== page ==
The presentation first addresses the policy and governance contexts for the scalability of community-led slum upgrading based on the Shack/Slum Dweller International methodology. The methodology is based on that of the Indian Alliance (NSDF, Mahila Milan, SPARC), which comprises community-based organizations and NGOs, in partnership with government, delivering municipal services, securing tenure and promoting slum upgrading. The presentation continues with the role of the Pune and Mumbai community-led toilet block precedents in South-South knowledge exchange.
About the speaker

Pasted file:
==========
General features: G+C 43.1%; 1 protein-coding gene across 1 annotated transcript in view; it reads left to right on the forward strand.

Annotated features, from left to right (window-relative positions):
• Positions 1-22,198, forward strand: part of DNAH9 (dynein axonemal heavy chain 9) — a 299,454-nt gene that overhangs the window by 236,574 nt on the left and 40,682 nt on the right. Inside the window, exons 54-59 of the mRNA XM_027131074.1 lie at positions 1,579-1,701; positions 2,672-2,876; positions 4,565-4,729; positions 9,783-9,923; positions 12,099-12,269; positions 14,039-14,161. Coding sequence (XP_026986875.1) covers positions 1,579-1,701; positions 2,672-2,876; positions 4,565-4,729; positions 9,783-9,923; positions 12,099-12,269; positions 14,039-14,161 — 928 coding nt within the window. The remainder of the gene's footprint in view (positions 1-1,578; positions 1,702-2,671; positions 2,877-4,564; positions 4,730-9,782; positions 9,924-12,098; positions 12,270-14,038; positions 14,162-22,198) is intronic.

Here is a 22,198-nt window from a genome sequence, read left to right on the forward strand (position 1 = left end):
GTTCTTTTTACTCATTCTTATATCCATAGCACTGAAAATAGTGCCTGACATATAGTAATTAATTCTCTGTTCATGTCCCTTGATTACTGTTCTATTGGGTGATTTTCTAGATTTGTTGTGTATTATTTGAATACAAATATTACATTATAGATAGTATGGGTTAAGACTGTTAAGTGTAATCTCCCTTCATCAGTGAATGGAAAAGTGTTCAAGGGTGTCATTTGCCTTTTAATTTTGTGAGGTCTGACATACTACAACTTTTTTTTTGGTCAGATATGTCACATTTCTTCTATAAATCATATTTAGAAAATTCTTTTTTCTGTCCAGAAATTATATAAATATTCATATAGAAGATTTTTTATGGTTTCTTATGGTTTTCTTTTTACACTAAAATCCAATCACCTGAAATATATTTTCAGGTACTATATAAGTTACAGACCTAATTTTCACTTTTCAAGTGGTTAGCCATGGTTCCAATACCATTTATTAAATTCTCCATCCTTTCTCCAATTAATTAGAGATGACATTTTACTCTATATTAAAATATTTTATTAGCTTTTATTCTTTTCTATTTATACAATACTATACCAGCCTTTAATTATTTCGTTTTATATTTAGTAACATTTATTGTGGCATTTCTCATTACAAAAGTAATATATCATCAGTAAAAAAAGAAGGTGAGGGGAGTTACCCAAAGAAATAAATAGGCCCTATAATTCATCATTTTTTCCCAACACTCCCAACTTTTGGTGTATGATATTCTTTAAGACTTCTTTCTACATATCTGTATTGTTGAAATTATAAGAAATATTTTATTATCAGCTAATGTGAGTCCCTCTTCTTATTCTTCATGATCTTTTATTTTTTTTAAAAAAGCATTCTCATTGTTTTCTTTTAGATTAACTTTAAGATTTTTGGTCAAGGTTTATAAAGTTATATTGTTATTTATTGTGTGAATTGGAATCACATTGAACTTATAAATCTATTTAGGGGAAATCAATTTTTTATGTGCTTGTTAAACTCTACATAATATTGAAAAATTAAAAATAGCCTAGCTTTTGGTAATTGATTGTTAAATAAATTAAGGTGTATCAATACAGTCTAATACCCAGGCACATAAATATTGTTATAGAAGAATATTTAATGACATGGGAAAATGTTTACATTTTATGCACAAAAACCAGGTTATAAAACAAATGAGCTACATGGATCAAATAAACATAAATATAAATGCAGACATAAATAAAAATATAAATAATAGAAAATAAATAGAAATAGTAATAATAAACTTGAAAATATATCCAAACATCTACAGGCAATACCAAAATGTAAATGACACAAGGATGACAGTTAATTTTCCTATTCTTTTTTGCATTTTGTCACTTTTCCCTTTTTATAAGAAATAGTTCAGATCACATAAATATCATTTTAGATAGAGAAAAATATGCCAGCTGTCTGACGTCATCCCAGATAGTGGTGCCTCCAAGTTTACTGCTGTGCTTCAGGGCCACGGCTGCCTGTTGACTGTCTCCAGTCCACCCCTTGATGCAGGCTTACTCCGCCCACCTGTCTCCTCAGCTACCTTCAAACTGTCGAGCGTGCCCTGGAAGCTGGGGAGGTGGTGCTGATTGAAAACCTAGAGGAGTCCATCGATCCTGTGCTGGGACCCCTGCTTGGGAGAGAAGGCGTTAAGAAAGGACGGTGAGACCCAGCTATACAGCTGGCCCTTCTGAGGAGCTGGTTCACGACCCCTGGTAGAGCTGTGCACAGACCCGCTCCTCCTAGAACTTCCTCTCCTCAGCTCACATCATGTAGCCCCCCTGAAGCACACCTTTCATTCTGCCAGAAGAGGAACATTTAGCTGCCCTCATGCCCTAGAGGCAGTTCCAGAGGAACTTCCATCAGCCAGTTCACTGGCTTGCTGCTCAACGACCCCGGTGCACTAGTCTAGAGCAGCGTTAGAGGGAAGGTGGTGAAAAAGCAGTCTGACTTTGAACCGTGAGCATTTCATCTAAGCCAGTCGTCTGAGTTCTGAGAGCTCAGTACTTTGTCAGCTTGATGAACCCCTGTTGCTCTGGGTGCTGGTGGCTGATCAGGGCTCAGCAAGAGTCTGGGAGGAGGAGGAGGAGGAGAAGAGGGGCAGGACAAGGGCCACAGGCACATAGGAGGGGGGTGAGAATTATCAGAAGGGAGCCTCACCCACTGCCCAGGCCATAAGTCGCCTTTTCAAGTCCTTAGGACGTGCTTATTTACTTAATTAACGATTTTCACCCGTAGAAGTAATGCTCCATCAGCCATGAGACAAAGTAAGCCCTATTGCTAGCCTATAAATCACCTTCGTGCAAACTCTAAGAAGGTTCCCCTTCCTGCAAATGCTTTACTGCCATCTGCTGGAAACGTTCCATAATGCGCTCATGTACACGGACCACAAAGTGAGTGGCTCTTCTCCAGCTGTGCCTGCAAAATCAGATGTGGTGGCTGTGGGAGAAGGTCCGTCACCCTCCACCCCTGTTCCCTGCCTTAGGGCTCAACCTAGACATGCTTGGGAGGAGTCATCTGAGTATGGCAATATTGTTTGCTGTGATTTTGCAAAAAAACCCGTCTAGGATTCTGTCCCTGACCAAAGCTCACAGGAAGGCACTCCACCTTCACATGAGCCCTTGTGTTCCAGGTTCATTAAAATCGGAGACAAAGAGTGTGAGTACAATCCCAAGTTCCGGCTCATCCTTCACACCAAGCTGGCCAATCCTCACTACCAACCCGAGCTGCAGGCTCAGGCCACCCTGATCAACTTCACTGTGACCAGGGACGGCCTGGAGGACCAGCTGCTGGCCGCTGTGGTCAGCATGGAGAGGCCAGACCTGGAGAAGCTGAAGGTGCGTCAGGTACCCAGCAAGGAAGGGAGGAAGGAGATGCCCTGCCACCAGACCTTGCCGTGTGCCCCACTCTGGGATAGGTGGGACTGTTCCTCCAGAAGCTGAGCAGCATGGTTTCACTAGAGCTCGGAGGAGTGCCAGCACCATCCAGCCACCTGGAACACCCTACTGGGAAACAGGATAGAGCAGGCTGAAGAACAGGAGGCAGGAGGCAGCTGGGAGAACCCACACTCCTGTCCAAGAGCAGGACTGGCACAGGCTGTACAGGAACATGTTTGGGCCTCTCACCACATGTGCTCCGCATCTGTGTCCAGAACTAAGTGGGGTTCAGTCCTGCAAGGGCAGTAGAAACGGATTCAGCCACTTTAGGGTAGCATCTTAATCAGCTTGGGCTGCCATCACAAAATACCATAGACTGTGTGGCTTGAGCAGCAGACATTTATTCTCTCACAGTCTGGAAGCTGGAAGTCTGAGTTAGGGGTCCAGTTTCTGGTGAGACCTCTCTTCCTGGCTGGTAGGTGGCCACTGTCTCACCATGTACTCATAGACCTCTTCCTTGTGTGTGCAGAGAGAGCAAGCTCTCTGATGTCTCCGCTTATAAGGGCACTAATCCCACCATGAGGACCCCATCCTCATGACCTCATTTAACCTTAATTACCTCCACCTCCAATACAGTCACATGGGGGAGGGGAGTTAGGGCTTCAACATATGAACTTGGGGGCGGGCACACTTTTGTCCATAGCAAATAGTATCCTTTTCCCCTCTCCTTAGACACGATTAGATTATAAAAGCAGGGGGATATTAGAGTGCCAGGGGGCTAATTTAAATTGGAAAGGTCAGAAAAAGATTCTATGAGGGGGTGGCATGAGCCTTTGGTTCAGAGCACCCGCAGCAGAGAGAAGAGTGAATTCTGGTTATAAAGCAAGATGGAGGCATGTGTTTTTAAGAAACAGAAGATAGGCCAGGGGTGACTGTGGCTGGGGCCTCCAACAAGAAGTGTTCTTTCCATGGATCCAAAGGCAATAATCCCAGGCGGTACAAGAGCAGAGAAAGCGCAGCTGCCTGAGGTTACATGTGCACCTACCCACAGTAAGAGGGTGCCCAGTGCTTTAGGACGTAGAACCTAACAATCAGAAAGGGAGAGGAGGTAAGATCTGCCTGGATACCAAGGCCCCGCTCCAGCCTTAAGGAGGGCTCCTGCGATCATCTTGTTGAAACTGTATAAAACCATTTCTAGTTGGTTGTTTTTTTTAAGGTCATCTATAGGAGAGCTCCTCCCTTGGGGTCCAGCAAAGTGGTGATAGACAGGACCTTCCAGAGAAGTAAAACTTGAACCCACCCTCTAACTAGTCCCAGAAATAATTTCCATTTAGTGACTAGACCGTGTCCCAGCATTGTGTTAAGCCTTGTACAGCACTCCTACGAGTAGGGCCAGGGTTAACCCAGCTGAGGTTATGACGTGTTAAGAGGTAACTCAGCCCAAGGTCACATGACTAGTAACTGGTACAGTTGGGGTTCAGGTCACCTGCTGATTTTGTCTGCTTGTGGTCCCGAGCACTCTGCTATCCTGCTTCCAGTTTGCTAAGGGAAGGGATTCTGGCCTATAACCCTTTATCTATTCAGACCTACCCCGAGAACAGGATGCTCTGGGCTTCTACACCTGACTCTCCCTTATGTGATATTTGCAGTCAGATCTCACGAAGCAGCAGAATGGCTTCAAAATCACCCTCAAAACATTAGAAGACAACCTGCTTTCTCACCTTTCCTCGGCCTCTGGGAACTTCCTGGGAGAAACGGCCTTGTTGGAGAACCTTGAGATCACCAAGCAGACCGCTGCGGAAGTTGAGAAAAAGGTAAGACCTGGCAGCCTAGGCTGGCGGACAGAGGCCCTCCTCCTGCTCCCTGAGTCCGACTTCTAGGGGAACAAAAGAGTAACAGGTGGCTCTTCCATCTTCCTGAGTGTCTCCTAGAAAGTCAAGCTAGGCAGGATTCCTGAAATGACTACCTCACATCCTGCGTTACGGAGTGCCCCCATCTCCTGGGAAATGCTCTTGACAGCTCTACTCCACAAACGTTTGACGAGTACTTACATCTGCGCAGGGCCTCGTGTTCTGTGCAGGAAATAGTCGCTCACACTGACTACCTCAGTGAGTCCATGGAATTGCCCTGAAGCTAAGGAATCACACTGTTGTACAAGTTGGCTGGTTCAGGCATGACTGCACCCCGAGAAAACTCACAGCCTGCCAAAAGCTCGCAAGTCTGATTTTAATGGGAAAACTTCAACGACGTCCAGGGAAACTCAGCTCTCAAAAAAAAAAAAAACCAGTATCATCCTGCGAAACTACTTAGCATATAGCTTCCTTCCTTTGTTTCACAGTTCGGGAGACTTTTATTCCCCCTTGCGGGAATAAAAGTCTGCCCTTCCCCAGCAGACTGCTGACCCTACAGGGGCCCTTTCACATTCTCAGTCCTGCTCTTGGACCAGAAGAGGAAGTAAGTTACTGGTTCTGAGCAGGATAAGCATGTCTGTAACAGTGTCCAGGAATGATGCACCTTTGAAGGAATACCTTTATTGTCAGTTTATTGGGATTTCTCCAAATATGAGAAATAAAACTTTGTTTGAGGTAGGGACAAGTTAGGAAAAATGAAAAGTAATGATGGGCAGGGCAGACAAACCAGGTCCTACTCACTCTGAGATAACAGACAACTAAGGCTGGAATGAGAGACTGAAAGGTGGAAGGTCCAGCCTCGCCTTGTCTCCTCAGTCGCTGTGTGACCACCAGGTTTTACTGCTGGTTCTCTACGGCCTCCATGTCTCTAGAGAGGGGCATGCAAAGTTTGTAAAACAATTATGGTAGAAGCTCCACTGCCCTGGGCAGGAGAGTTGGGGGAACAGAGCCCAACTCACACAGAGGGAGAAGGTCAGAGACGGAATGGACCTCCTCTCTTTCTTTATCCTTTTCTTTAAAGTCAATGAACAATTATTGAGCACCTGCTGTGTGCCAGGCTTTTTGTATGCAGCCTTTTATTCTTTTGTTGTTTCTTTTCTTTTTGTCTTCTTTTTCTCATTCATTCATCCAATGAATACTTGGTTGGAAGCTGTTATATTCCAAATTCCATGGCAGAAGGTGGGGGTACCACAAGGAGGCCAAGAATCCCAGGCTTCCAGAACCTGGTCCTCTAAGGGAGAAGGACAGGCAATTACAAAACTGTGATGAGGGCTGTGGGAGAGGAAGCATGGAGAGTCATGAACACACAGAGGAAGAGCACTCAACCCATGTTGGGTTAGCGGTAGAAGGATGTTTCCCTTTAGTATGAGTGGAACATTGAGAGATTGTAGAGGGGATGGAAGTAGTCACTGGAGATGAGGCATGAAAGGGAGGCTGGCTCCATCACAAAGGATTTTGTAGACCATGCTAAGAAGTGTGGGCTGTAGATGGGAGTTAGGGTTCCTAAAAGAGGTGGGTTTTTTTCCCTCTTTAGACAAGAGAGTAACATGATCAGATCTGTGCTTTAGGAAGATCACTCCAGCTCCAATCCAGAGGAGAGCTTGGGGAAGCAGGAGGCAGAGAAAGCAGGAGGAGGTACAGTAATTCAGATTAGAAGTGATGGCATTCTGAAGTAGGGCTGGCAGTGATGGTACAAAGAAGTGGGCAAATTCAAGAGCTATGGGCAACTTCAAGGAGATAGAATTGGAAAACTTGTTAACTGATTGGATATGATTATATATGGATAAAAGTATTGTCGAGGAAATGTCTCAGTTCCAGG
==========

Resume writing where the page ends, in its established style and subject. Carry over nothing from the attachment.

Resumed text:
Richard Tomlinson is Chair in Urban Planning in the Faculty of Architecture Building and Planning at the University of Melbourne. Before going to Australia he served as an urban policy consultant in Southern Africa and as an academic in South Africa and the USA. His clients included the post-apartheid South African government, and provincial and local governments, The World Bank, USAID, UN Habitat international and local NGOs, and also the private sector. As an academic he has served as a Visiting Professor at the University of the Witwatersrand and Columbia University, as a Visiting Scholar and SPURS Fellow at MIT, and a Guest Scholar at the Brookings Institution. His most recent publications, research and teaching concern the effects of Google and social media on urban policy knowledge products; urban policy processes and ‘international best practice’; slum upgrading; the BRICS and the urban legacy of sports mega events; and housing and the Australian city. His most recent book is an edited publication on Australia’s Unintended Cities: The Impact of Housing on Urban Development.